Here are some facts to counter the misinformation and fearmongering being spread via twitter by a polar bear biologist who is getting carried away with his conservation activism.
Following up on my last post, I note that Arctic regions with sea ice but not polar bears were about 0.32 mkm2 below last year’s March average extent – which means the total ice decline from 2014 (0.4 mkm2) represents only a slight decline in polar bear habitat, most of which is in the Barents Sea (and due primarily to the state of the AMO, not global warming).
Sea ice extent for the Sea of Okhotsk and Baltic Sea combined (both areas without polar bears)1 were about 0.6 mkm2 below average this year for March. Average extent for March (according to NSIDC) is 15.5 mkm2, which means this year’s extent (14.4 mkm2) was 1.1 mkm2 below average, of which less than half (0.5 mkm2) was “lost” polar bear habitat.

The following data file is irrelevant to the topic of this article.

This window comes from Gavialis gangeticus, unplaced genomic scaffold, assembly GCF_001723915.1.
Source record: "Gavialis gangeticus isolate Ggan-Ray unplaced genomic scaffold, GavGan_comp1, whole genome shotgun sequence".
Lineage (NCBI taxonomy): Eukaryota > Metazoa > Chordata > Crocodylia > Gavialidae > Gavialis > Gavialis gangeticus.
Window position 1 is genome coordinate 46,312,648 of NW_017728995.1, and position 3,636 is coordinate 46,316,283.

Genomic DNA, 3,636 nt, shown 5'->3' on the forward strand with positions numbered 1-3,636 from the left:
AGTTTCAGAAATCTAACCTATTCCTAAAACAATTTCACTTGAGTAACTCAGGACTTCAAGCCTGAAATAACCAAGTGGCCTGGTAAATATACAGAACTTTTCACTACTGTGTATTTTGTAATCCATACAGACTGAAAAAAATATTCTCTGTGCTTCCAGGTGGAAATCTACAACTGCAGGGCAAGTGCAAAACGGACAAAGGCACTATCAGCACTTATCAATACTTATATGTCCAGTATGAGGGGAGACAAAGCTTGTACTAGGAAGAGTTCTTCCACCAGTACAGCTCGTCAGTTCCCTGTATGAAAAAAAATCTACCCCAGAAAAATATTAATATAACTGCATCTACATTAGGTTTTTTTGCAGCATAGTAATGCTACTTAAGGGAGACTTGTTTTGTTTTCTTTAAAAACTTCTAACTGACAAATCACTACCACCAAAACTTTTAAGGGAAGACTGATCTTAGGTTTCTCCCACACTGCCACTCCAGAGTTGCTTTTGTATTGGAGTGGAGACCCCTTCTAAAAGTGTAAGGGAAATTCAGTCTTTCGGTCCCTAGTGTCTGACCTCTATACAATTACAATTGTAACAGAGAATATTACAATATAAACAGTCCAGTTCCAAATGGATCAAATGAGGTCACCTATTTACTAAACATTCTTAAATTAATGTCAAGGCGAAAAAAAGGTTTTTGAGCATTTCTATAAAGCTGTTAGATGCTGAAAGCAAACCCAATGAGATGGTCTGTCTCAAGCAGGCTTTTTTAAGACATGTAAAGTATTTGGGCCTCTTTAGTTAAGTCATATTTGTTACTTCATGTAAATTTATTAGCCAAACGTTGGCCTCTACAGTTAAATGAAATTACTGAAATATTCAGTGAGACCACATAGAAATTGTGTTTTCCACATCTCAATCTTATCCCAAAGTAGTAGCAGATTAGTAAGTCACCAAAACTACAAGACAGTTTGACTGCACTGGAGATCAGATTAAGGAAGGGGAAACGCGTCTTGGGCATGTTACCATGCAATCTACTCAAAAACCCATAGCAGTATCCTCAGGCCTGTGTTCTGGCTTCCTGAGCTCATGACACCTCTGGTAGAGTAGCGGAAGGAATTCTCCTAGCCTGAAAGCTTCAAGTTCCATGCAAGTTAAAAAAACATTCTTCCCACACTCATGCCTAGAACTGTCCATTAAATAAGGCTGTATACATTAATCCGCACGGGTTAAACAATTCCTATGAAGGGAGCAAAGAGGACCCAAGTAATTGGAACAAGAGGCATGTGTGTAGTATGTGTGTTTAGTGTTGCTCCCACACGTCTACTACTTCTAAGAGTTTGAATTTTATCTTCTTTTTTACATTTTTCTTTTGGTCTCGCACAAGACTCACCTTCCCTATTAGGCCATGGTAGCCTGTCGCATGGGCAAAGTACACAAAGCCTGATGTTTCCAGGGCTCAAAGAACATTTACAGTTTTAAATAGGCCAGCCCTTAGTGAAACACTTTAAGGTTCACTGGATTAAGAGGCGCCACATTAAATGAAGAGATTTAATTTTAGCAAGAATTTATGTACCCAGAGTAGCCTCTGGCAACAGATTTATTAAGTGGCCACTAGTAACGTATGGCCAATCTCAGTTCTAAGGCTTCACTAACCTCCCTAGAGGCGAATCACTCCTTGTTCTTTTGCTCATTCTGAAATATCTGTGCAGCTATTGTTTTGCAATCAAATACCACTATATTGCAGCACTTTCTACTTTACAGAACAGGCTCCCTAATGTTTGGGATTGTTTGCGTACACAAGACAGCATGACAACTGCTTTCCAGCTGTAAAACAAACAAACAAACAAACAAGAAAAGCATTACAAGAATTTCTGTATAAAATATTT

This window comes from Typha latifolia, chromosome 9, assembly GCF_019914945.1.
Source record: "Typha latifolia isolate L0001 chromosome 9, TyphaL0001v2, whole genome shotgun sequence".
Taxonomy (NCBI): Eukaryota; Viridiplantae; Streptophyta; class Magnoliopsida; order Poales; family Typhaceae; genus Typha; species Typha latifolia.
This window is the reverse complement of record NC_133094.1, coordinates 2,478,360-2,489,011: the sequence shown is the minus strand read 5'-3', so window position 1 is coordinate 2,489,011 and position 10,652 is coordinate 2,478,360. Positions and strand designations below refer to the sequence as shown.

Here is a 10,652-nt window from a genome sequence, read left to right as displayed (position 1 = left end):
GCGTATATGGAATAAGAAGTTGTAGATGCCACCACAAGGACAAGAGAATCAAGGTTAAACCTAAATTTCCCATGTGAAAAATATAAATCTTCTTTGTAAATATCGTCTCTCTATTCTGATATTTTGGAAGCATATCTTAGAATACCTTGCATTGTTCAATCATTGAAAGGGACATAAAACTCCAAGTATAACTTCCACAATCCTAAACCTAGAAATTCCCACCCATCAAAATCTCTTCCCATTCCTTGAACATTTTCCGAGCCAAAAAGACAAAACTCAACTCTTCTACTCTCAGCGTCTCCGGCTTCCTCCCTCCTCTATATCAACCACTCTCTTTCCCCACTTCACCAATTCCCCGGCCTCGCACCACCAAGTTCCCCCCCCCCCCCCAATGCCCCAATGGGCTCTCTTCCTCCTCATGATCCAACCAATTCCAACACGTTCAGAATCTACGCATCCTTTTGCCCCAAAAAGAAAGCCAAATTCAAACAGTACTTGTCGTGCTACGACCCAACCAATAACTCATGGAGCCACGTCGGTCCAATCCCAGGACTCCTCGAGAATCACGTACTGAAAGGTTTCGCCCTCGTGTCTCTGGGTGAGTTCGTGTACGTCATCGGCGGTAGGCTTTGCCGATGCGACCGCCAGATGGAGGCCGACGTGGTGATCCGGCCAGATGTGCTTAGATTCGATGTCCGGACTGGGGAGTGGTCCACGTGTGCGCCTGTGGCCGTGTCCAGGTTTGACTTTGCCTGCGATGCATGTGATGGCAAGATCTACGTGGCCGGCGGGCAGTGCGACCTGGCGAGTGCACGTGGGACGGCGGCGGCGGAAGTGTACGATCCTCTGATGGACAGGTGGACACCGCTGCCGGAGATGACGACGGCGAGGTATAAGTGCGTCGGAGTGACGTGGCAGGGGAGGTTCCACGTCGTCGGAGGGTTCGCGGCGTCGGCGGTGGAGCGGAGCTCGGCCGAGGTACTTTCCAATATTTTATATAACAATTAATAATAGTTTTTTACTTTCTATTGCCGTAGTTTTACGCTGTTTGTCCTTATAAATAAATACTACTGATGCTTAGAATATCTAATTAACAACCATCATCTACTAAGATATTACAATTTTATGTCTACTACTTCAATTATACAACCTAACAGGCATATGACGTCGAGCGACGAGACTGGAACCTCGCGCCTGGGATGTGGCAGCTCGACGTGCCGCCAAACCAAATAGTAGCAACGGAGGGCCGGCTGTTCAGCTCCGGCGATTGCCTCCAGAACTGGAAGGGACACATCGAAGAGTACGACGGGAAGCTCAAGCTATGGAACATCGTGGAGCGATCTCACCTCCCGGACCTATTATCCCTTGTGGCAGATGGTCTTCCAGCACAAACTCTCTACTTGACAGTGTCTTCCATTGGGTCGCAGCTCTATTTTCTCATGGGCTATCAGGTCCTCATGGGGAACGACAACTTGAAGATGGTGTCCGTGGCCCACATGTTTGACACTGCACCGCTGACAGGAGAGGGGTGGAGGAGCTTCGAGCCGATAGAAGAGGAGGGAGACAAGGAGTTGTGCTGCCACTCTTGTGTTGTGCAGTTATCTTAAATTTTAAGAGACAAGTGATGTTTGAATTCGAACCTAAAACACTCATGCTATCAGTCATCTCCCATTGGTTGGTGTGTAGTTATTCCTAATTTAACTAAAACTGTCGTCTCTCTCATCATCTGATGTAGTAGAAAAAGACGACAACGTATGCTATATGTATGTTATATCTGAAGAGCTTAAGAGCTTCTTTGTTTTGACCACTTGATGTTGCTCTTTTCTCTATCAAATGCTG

IUCN Polar Bear Specialist Group biologist Andrew Derocher has been saying this is a “huge loss for polar bears” (see below): rational analysis of the facts show it is not.
In fact, the area of polar bear habitat decline from average in March 2015 was about the size of Spain alone (~0.5 mkm2) and most of that was a predictable loss of Barents Sea ice, which has in recent years been strongly impacted by the negative state of the AMO. That’s meant a few challenges for Barents Sea polar bears but it’s nothing they haven’t experienced before and most bears seem to be adapting.
Derocher’s attempt to spread misinformation about the 2015 record low March extent in relation to polar bear habitat was the second within a week — it followed on the heals of another tweet he sent a few days earlier (copied below), which I countered here: